They each saw me and then began to ridicule me! The housewives and then the students, they all noticed me and laughed.

His self-consciousness is something I think many people can relate to, and the other character’s problems are handled similarly.

Also, as I mentioned, Takimoto does have a sense of humour. Satou is very self-aware, and his observations are often darkly funny. For example, at one point he and Yamazaki take a cocktail of over-the-counter drugs, and having previously decided to live a life of “sex, drugs, and violence,” go to the local park to fight.

Our fight was distressingly pastoral. There were some things that hurt, but punches from a weak man hopped up on drugs had limited force.

Satou isn’t the only character with serious problems, though. Every person he comes across is almost broken. Yamazaki is obsessed with porn games and wants desperately to live his own life apart from his domineering family, Misaki has no sense of self-worth, an old high school friend is unhappy about her upcoming marriage, and so on. The bulk of the novel is relentless about this theme of “quiet desperation.” Luckily, it does let up towards the end. A happy ending wouldn’t suit the story, and Takimoto doesn’t give us that. However, most of the characters do end up with lives that, even if not fully happy, are at least bearable.

This book did get an anime adaptation a few years ago, and that version adds several episodes not in the original. Mostly, these serve to flesh out Satou’s backstory and side-characters, especially the high school upperclassman, who doesn’t actually do much in the novel but is central to one of the major anime-only story arcs. Generally, I think the novel is slightly better because of the first-person narration, and the tighter construction doesn’t hurt. The anime’s additions are hit-and-miss as far as how much they add to the story. It’s better for including that upperclassman, for example, but worse for a few smaller additions, like Yamazaki and Satou’s trip to Akihabara, which is mostly just extra awkwardness.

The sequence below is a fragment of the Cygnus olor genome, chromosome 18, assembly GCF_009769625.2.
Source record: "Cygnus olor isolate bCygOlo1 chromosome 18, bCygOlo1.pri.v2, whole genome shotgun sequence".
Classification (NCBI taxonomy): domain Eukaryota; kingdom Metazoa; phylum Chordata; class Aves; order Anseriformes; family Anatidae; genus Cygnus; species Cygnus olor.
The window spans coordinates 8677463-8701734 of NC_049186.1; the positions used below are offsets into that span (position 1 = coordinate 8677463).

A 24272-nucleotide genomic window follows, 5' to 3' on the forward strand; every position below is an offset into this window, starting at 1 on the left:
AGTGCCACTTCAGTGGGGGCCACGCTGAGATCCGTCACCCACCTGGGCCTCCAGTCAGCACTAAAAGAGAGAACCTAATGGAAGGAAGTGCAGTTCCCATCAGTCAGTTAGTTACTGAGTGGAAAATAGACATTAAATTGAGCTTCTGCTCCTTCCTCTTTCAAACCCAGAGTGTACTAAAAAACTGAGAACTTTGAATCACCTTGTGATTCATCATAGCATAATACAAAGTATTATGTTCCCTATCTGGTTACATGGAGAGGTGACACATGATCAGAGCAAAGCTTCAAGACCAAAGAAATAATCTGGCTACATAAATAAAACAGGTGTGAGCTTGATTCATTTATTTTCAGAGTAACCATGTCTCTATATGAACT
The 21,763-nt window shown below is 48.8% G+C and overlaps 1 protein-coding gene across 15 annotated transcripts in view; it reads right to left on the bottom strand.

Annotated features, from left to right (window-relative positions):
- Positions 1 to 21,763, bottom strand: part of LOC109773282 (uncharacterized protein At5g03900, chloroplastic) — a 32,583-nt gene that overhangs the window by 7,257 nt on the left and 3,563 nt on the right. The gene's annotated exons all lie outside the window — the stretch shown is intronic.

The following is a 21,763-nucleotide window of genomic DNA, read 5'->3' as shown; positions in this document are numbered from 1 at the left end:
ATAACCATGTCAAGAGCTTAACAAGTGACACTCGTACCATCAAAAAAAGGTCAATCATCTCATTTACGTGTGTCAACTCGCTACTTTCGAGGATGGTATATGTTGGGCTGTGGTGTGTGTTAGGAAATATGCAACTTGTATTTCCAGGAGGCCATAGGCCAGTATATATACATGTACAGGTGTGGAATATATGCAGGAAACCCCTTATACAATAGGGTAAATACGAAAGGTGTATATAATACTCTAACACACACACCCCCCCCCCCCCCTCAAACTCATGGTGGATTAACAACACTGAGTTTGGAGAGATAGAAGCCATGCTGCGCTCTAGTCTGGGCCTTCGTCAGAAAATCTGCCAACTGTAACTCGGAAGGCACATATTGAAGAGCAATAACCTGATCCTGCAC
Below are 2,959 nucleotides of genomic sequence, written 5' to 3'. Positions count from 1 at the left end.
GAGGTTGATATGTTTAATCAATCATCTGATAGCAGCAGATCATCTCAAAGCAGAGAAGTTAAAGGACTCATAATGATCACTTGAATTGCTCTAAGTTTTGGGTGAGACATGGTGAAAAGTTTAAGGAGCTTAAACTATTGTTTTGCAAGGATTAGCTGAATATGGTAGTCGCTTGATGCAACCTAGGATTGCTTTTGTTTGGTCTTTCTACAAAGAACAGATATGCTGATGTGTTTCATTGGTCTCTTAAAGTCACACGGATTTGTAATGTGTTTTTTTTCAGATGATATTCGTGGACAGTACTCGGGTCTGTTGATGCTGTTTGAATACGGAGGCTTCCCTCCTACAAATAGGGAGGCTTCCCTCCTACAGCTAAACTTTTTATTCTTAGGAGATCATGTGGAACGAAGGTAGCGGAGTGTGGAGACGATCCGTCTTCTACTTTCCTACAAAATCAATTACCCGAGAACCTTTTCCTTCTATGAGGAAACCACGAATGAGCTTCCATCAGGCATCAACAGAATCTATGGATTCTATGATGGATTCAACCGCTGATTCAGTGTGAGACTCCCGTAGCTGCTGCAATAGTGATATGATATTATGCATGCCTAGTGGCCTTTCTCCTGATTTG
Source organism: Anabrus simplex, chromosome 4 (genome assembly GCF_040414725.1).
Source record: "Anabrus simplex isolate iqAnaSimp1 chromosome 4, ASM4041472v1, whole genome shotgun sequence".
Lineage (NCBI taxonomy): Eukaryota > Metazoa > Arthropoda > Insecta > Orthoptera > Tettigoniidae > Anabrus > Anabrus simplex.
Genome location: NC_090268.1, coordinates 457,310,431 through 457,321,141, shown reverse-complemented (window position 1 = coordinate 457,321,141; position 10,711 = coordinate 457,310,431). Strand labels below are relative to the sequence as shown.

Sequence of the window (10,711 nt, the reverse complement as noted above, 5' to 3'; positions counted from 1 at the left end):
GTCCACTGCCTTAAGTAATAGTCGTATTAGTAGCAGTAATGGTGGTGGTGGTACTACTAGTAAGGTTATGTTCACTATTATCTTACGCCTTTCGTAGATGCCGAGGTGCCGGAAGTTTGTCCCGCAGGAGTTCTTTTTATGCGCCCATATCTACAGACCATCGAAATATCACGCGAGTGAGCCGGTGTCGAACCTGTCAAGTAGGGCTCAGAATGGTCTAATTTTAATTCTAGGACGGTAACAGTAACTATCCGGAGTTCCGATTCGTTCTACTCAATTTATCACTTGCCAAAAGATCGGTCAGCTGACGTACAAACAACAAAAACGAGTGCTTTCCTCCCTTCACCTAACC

Cover of the novel, by ABeThere’s also a comic adaptation, but I’ve only read the first three volumes of that. Those volumes are okay, but nothing special.

A few more notes: The cover art was drawn by Yoshitoshi ABe, character designer best known for his work on serial experiments lain and Haibane Renmei. It’s really nice, but unfortunately the cover is the only illustration he did for the book. The American edition was published by Tokyopop, and it’s pretty good quality for a paperback. The translation sounds good throughout, though it has more endnotes that it probably needs.

Unfortunately, NHK is long out-of-print, so even used copies go for around $50. Is it worth that much? It’s certainly worth reading, especially if you’re a fan of the anime, and is unique enough to be worth more than the most hardbacks, let alone a used paperback. If you’re on a tight budget, though, there may be better ways to spend $50 on literature, so I’d only recommend buying it if you’re already a fan, or if you don’t mind rolling the dice on a relatively expensive but potentially rewarding novel.